Managing your SSH-keys

Giving your users access to systems can be a very challenging task. Especially, when the team is growing and changing over time it can be quite a challenge to keep an eye on every login. It is also considerably insecure to use passwords since they can be leaked easily even without intention.

A convenient and secure approach to these challenges is to completely shift all authorization processes to SSH (if possible). Some processes may need SSH2 (like Talend), and some need special algorithms to work (Talend only works with RSA). You can use PuTTygen or Talend itself to create the keys. The hoster (Azure DevOps) requires the public-key in OpenSSH-format.

In this post we will manage our SSH-key for Talend to connect it with Azure DevOps.

Generate Key via OpenSSH

The keys are managed via the “config” file inside your ~/.ssh/ directory. If you have OpenSSH installed on your system you can use this script:

# SSHPATH: dir where key will be stored.
# If dir doesn't exist, it will be created
SSHPATH="~/.ssh/"

# NAME: Name of your key.
# It is adviced to name it after used algorithm and/or usage.
NAME="id_rsa"

# TYPE: Name of used algorithm.
# rsa is default and commonly used, while ed25519 is recommended, 
# but may not work with everything
TYPE="rsa"

# SIZE: Size of used key.
# The bigger the better, but slower in generating.
SIZE=4096
ssh-keygen -f "$SSHPATH$NAME" -t $TYPE -b $SIZE -C "$NAME"

Generate Key via PuTTYgen

Alternatively, you can use PuTTYgen in case you prefer a GUI. It is recommended if your OpenSSH doesn’t have SSH2 yet.

Make sure you select a SSH-2 RSA key:

Now click on generate. To create randomness for the SSH-key you will have to move your mouse around. After the process is finished you should see this:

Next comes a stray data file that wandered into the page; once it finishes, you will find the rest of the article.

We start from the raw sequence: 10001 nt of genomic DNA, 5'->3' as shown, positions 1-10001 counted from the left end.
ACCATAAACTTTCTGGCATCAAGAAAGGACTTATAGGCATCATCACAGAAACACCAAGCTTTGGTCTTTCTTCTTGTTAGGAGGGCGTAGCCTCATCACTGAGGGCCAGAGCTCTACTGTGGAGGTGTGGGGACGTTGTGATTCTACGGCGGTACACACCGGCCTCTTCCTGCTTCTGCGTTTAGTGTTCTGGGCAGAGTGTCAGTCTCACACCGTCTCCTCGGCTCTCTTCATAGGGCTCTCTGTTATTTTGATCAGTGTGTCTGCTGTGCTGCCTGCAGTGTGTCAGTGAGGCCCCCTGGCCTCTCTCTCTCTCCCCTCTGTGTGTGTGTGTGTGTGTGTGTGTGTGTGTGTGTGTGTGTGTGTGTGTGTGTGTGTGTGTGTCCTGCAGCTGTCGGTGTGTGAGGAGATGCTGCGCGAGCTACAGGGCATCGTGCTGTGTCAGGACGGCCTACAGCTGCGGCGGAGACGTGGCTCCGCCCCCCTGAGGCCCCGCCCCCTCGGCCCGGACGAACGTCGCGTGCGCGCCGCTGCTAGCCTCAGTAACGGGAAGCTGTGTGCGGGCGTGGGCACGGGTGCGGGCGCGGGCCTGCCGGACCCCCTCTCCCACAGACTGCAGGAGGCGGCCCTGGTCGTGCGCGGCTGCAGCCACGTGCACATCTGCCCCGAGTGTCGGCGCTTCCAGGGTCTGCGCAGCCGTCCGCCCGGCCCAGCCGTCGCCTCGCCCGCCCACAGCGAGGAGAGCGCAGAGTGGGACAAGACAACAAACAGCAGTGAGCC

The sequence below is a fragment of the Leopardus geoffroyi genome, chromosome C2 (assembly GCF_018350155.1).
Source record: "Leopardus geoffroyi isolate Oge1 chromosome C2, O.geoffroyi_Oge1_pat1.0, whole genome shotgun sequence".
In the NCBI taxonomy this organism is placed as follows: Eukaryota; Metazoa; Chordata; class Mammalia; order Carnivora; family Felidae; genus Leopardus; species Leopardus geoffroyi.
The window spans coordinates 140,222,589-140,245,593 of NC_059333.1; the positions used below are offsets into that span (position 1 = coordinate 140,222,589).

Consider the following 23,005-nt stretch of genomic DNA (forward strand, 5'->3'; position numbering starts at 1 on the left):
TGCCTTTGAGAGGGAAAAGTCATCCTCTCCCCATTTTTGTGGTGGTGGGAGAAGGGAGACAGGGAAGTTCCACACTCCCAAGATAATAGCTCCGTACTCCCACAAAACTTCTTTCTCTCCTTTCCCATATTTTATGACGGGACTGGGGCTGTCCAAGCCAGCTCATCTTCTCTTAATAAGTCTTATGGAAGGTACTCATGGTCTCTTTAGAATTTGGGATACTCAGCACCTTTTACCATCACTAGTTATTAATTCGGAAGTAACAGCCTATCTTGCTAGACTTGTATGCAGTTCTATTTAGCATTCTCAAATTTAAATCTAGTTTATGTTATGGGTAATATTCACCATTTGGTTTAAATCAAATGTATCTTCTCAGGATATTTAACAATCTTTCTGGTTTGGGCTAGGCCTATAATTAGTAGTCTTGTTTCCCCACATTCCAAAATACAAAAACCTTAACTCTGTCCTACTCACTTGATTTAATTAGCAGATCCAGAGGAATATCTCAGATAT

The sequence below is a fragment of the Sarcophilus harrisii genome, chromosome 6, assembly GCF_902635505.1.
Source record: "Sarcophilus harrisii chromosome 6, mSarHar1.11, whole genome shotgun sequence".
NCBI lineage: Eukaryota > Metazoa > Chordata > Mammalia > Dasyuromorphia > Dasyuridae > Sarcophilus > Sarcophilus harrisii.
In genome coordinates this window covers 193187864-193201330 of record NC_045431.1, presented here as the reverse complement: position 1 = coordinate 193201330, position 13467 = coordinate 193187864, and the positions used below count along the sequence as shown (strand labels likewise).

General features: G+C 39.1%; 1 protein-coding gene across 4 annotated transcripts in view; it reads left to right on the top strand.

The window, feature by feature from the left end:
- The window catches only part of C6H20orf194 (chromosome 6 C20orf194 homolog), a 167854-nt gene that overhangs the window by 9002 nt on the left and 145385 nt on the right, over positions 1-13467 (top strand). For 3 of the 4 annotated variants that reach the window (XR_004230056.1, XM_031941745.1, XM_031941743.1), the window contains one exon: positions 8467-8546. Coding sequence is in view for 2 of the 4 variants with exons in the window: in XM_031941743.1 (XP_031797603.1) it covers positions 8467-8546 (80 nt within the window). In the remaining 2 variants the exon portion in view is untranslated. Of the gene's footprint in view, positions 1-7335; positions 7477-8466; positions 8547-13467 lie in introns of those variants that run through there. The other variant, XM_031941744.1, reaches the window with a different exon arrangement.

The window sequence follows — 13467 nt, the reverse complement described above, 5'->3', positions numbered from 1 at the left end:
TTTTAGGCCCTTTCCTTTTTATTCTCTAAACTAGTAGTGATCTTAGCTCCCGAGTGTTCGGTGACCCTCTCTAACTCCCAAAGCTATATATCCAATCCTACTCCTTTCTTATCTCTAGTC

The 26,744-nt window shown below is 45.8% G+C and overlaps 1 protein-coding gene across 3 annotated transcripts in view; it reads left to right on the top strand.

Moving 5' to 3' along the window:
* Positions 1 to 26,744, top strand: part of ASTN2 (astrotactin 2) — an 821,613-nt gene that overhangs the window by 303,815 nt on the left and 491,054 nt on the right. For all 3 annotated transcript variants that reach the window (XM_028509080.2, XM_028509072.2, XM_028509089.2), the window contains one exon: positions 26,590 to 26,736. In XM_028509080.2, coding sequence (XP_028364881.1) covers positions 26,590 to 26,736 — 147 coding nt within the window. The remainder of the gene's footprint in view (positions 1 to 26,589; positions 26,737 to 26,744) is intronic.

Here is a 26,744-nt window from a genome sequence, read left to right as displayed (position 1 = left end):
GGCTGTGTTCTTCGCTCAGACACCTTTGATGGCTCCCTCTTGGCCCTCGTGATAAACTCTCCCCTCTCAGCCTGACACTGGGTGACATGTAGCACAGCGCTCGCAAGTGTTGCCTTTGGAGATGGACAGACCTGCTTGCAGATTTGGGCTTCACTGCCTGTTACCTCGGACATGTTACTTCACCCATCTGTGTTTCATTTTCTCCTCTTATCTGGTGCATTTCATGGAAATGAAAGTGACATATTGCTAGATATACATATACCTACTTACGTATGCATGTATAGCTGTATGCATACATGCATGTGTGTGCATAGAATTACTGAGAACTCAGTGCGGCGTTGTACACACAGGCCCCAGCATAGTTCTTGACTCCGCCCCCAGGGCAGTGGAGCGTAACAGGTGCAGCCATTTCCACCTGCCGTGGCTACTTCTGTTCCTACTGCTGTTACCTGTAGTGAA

For easier management of the keys it is adviced to add a key-comment within your E-Mail.

Save your private key in your home directory in the .ssh folder. To do so just click on Conversion > Export SSH-Key. Name it id_rsa.

Example: C:\Users\U99999\.ssh\id_rsa

Now copy the contents of the new box or save the public key into a file (via Ctrl + C):

Putting your key on Azure

To get your new secure key on Azure you will have to login to your DevOps account. https://dev.azure.com
On the top right corner please click on your profile and go to security.

Go to your “SSH public keys” and then click on Add.

Paste the public key that you generated before in the provided field and name it Talend.

Conduct your keys

Add this lines to your config-file (~/.ssh/config) :

# Talend
Host vs-ssh.visualstudio.com
    Hostname vs-ssh.visualstudio.com
    Port 22
    User *YOURUSERNAME*
    IdentityFile ~/.ssh/id_rsa

NOTE: In case your firewall blocks this port, you can also tryout other ports (e.g. 443) with this method.

You can also provide SSH-keys for each project seperately. Simply put the repository-link into the “Host” and keep the Hostname. This ensures full control for both client and server for each login, and simplifies management for admins.

To test your key you can try this command in your SSH-supported console/bash:

ssh -vT vs-ssh.visualstudio.com

And voila, you are done!